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Castle Camps

CASTLE CAMPS

[Transcribed from The National Gazetteer of Great Britain and Ireland 1868]
by Colin Hinson ©2013

"CASTLE CAMPS, a parish in the hundred of Chilford, in the county of Cambridge, 5 miles to the south-east of Linton, and 16 from Cambridge, its post town. It is situated on the confines of Suffolk and Essex, and was the site of a magnificent castle, founded by Aubrey de Vere, to whom the lordship was granted by William the Conqueror. The castle continued to be the seat of the De Veres, earls of Oxford, till near the end of the 16th century, when it was purchased by Thomas Sutton, founder of the Charterhouse, London, and was given by him as an endowment to that foundation. The moat still exists, and some small portions of the building, which are attached to a farmhouse. The living is a rectory* in the diocese of Ely, value £570, in the patronage of the Governors of the Charterhouse, London. The church, a Gothic building with a square tower, is dedicated to All Saints, and contains monuments of the Dayrells and of Chief Baron Reynolds. The Independents have a chapel here, and there is a charity school principally supported by the incumbent. The parochial charities are of trifling value. The parish, which includes a tract of common land, is supposed to have derived its name from a large Danish encampment which anciently existed in this neighbourhood."

[Transcribed and edited information from The National Gazetteer of Great Britain and Ireland - 1868]

Cemeteries

Census

Churches

  • All Saints Church, Castle Camps.

You can also perform a more selective search for churches in the Castle Camps area that are recorded in the GENUKI church database. This will also help identify other churches in nearby townships and/or parishes. You also have the option to see the location of the churches marked on a map.

Church History

  • "The church of All Saints is an edifice of flint and rubble, with stone dressings, in the Perpendicular style, and consists of chancel, nave, south porch and an embattled western tower containing a very fine peal of 5 bells: in the church is a marble monument to Sir James Reynolds kt. appointed a Baron of the Exchequer in 1740 and knighted 23 May, 1745; he died 20 May, 1747: the old tower fell down in 1850 and was rebuilt in 1851 in the Decorated style: the porch was rebuilt in 1855 and the chancel and nave restored in 1883: the church was restored during the period 1876-89: the roof of the nave was reconstructed in 1915: there are 246 sittings, of which two-thirds are free. The register dates from the year 1565."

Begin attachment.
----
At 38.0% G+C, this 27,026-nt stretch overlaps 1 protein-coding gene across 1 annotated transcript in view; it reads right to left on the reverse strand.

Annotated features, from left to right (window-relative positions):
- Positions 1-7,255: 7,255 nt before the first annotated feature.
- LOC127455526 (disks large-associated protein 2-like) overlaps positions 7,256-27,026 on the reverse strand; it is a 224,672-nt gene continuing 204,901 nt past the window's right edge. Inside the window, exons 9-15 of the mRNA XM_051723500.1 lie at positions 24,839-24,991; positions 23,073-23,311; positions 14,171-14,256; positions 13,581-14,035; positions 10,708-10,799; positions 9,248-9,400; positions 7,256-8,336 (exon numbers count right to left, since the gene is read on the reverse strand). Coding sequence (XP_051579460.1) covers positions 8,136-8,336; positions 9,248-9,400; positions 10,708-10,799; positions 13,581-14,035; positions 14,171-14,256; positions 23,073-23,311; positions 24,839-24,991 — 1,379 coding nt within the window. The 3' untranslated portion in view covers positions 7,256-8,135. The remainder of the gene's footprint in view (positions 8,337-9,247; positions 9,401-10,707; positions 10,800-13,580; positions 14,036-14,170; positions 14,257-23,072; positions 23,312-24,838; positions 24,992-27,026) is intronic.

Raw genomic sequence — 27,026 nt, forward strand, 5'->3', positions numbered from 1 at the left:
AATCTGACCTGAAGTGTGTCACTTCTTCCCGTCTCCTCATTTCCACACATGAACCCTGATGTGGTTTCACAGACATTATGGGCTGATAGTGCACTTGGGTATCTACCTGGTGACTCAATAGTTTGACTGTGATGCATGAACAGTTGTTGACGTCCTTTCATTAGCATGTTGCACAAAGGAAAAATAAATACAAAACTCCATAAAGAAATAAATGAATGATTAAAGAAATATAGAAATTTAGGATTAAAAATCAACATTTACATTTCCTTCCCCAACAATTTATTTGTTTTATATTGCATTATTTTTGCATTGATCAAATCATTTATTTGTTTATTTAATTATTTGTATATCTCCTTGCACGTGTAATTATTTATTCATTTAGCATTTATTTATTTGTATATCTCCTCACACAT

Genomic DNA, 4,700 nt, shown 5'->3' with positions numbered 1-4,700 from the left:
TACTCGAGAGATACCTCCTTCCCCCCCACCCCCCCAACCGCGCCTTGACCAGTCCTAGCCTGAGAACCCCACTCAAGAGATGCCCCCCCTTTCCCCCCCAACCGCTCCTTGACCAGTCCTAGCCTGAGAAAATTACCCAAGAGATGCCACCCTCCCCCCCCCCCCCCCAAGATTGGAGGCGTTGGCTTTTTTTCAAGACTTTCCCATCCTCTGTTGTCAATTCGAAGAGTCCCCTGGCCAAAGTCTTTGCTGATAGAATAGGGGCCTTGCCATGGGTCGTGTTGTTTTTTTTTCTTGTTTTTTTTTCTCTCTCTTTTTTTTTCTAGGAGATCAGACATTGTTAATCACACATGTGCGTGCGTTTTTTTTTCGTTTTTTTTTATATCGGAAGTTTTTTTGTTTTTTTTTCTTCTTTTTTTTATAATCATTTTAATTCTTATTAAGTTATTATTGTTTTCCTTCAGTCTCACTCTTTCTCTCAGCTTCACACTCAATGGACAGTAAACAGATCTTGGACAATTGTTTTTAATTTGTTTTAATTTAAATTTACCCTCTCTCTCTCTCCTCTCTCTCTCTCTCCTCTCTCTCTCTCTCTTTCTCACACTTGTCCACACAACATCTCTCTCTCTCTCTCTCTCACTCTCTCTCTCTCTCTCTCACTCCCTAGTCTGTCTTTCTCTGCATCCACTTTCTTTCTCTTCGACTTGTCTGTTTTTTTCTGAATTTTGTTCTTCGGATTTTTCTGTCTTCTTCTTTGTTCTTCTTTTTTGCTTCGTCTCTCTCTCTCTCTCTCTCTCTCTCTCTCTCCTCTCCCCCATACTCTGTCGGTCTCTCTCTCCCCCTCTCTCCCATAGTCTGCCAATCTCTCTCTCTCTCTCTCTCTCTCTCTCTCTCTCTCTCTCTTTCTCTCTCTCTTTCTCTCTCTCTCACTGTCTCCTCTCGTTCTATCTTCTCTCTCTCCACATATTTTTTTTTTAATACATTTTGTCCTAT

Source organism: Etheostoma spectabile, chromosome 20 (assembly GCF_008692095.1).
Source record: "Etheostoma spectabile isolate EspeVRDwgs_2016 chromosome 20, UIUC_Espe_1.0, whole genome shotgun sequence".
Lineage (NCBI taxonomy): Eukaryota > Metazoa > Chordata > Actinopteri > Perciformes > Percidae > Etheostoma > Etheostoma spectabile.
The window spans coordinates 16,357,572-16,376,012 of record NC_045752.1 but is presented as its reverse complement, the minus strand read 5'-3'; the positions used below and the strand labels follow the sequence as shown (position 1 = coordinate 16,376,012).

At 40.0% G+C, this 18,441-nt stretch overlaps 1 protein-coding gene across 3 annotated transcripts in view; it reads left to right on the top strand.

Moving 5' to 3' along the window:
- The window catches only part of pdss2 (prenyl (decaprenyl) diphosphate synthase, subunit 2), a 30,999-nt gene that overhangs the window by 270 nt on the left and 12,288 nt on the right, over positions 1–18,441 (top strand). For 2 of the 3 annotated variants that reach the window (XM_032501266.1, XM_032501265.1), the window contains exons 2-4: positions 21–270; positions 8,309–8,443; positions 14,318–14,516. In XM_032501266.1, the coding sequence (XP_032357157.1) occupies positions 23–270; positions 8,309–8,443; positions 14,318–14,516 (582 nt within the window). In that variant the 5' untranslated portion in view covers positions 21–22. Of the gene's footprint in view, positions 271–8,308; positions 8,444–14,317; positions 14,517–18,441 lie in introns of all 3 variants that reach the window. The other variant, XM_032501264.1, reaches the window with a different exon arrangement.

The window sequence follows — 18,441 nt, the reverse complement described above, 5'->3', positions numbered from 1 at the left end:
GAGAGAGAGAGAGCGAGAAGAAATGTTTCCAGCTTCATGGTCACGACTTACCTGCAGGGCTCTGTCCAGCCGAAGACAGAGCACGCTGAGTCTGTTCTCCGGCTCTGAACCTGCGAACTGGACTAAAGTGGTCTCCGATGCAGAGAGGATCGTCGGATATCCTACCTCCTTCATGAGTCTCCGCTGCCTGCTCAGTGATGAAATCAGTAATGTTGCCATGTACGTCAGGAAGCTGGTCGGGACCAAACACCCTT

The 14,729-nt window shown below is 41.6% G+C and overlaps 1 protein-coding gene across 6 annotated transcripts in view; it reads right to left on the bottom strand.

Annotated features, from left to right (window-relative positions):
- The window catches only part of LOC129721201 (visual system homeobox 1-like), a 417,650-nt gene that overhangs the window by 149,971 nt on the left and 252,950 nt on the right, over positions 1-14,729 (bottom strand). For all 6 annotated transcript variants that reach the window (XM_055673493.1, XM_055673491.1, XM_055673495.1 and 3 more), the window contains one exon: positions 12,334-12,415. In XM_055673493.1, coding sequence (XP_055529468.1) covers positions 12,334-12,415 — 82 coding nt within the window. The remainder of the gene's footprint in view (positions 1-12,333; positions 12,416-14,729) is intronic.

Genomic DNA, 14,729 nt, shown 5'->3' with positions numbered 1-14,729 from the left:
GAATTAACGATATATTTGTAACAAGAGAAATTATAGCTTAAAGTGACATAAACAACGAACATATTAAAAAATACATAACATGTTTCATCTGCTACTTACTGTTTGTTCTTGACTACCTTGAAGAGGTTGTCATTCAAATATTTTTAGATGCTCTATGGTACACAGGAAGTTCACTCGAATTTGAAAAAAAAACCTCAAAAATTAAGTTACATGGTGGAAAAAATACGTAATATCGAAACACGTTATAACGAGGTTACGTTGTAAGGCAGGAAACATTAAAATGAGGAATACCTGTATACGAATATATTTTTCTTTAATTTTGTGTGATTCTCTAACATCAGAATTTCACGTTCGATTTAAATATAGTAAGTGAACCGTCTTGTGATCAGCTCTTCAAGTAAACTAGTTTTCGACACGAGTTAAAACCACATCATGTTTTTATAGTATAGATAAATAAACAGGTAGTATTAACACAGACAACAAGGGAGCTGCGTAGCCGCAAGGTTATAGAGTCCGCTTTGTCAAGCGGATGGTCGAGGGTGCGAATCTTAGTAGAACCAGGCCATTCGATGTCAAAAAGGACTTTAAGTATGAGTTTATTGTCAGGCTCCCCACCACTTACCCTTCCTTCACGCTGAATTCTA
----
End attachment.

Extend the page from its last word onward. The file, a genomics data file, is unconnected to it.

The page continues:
• "There is a Congregational chapel, erected in 1856, with sittings for 350 persons." [Kelly's Directory- Cambridgeshire - 1929]

Church Records

  • Church of England
    • Castle Camps, All Saints: Records of baptisms 1563-1885, marriages 1567-1954, burials 1567-1960 and banns for 1756-1813, 1901-53 reside in the Cambridgeshire Archives. The Bishop's Transcripts for the years 1600-1865 can be found in the Cambridge University Library. Indexed transcriptions of baptisms, marriages and burials for the years 1563-1845 reside in the Cambridgeshire Archives and these transcripts, 1563-1845, are available in full transcript form, on microfiche, from the Cambridgeshire Family History Society Publications list
    • Baptist/Congregational: Records of baptisms 1817-1933, marriages 1894-1917 and burials for 1826-75 reside in the Cambridgeshire Archives.

Description and Travel

You can see pictures of Castle Camps which are provided by:

Gazetteers

Historical Geography

You can see the administrative areas in which Castle Camps has been placed at times in the past. Select one to see a link to a map of that particular area.

Ask for a calculation of the distance from Castle Camps to another place.

Maps

You can see maps centred on OS grid reference TL632433 (Lat/Lon: 52.063992, 0.379372), Castle Camps which are provided by:

Military History

Taxation

  • Land Tax: records were compiled afresh each year and contain the names of owners and occupiers in each parish, but usually there is no address or place name. These records reside in the Cambridgeshire Archives for the years 1759-63, 1789-1846, 1865-1922 and 1932-48.